Physics news on Phys.org
  • #2
All looks right so far, except that work will not be conserved when the brakes are applied. But you don't seem to have used that anyway.
 
  • #3
So,

##I_{system}=\frac{ML^2}{12}+2 \left( m{ R }^{ 2 }+m{ \left( \frac { l }{ 2 } \right) }^{ 2 } \right) ##

##I_{w}=mR^{2}##

So on putting these I got

##\omega_{0}=0.3v##

Now time period of projectile is

##\frac { 2v\cos { \phi } }{ g } ##

Time requires by wheels to rotate 538 deg. =## \frac { 269\pi }{ 90(0.3v) } ##

So Answer is ##\frac { 2v\cos { \phi } }{ g }- \frac { 269\pi }{ 90(0.3v) } ##.

I think I need the value of 'v'. How should I get it?
 
  • #4
Satvik Pandey said:
Time requires by wheels to rotate 538 deg. =## \frac { 269\pi }{ 90(0.3v) } ##

So Answer is ##\frac { 2v\cos { \phi } }{ g }- \frac { 269\pi }{ 90(0.3v) } ##.

I think I need the value of 'v'. How should I get it?
You mean, the time required for the whole bike to rotate, yes?
It isn't made clear, but I assume the start point is when the front wheel leaves the ramp. That makes it symmetric with the landing position.
Consider the horizontal morion while airborne.
 

Related to Front flip of a bike. Conserving Angular Momentum.

1. What is a front flip of a bike?

A front flip of a bike is a trick performed on a bicycle where the rider rotates the bike around its front wheel while in the air, landing back on both wheels.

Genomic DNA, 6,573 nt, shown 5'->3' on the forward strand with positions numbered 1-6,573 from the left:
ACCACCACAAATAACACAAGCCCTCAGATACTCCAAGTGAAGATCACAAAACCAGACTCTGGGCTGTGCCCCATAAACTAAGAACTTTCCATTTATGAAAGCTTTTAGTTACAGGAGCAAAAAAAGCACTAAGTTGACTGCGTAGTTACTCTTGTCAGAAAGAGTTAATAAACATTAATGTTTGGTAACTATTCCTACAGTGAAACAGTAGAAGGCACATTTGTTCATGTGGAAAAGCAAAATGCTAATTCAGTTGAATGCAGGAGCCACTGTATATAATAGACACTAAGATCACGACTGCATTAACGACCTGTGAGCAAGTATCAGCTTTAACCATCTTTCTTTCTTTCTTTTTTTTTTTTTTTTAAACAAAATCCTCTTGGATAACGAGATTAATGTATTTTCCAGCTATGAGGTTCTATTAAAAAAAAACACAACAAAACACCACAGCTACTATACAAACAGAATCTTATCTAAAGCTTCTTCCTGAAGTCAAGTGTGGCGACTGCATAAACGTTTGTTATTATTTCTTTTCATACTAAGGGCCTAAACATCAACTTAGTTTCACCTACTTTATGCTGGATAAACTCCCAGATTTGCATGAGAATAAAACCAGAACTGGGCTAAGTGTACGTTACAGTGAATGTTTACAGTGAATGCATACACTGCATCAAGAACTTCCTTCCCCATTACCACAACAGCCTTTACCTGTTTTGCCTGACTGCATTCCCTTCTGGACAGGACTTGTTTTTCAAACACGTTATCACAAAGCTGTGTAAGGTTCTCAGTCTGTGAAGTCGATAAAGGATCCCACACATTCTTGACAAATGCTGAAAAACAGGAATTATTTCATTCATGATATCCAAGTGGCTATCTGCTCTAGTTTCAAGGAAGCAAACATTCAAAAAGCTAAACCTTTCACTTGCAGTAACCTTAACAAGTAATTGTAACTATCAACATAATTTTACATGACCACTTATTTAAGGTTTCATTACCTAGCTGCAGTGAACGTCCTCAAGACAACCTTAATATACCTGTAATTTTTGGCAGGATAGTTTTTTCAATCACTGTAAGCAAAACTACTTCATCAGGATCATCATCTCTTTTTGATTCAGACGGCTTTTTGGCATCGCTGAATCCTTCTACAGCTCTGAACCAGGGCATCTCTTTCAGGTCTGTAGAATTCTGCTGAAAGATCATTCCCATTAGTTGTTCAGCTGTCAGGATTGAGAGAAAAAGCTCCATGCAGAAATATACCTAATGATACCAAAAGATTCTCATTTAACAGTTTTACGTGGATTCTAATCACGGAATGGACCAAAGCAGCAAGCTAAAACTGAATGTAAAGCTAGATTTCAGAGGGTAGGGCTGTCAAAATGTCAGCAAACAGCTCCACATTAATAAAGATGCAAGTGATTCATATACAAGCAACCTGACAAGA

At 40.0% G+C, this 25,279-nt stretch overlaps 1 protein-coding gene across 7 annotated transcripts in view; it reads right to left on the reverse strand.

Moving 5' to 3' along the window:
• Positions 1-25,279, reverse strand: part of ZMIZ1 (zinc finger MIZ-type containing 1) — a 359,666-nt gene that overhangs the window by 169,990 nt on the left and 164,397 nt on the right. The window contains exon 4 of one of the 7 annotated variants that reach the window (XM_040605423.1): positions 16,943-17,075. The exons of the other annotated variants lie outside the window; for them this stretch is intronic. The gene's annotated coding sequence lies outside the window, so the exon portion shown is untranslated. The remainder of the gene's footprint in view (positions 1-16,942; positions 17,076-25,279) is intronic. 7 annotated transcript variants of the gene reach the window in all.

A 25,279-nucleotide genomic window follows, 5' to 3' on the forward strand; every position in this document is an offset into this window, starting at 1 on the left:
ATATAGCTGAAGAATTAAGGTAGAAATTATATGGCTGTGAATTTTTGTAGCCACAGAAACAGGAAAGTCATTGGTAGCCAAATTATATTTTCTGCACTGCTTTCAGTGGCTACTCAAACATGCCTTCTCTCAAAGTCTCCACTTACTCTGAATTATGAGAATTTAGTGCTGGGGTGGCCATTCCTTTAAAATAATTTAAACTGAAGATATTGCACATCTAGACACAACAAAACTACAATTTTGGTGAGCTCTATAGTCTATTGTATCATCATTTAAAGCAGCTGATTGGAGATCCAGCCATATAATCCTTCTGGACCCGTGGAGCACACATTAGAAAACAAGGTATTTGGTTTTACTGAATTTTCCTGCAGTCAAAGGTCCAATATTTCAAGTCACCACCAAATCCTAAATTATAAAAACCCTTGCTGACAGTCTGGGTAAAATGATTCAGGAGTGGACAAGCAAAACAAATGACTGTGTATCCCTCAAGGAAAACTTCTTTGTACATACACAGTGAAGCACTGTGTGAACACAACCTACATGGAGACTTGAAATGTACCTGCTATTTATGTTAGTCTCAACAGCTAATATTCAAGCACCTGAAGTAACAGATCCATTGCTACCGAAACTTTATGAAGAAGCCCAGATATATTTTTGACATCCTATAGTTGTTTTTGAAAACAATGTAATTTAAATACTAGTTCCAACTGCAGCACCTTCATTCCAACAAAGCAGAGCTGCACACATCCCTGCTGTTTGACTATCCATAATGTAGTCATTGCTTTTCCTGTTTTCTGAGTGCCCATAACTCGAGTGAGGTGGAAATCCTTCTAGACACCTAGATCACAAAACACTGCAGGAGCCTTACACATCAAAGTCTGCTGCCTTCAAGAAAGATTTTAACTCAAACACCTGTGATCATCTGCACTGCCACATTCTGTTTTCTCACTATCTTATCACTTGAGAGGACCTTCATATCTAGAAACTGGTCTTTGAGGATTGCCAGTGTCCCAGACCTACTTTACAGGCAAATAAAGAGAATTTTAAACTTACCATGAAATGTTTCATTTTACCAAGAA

2. How is angular momentum conserved during a front flip of a bike?

Angular momentum is conserved during a front flip of a bike through the principle of conservation of angular momentum, which states that the total angular momentum of a system remains constant as long as there are no external torques acting on the system. In a front flip, the rider initiates the rotation by pushing down on the handlebars, creating an angular momentum which is then conserved as the rider and bike rotate in the air.

3. What factors affect the front flip of a bike?

The front flip of a bike can be affected by several factors, including the speed and angle of approach, the rider's body position and technique, and the weight and design of the bike. These factors can impact the amount of angular momentum generated and the stability and control of the bike during the flip.

4. Is a front flip of a bike dangerous?

Like any extreme sport, there is a risk of injury associated with performing a front flip of a bike. However, with proper training and safety precautions, the risk can be minimized. It is important for riders to have a solid understanding of the physics and technique involved in order to perform the trick safely.

5. Can a front flip of a bike be performed on any type of bike?

A front flip of a bike can be performed on most types of bicycles, including BMX bikes, mountain bikes, and even road bikes. However, the design and weight of the bike may affect the difficulty and stability of the trick. Riders should choose a bike that is suitable for their skill level and the type of terrain they will be performing the front flip on.

Similar threads

  • Introductory Physics Homework Help
Replies
19
Views
1K
  • Introductory Physics Homework Help
Replies
23
Views
957
  • Introductory Physics Homework Help
Replies
17
Views
182
  • Introductory Physics Homework Help
2
Replies
45
Views
2K
  • Introductory Physics Homework Help
Replies
9
Views
1K
  • Introductory Physics Homework Help
Replies
2
Views
832
  • Introductory Physics Homework Help
10
Replies
335
Views
8K
  • Introductory Physics Homework Help
Replies
5
Views
176
  • Introductory Physics Homework Help
Replies
30
Views
2K
Replies
9
Views
3K
Back
Top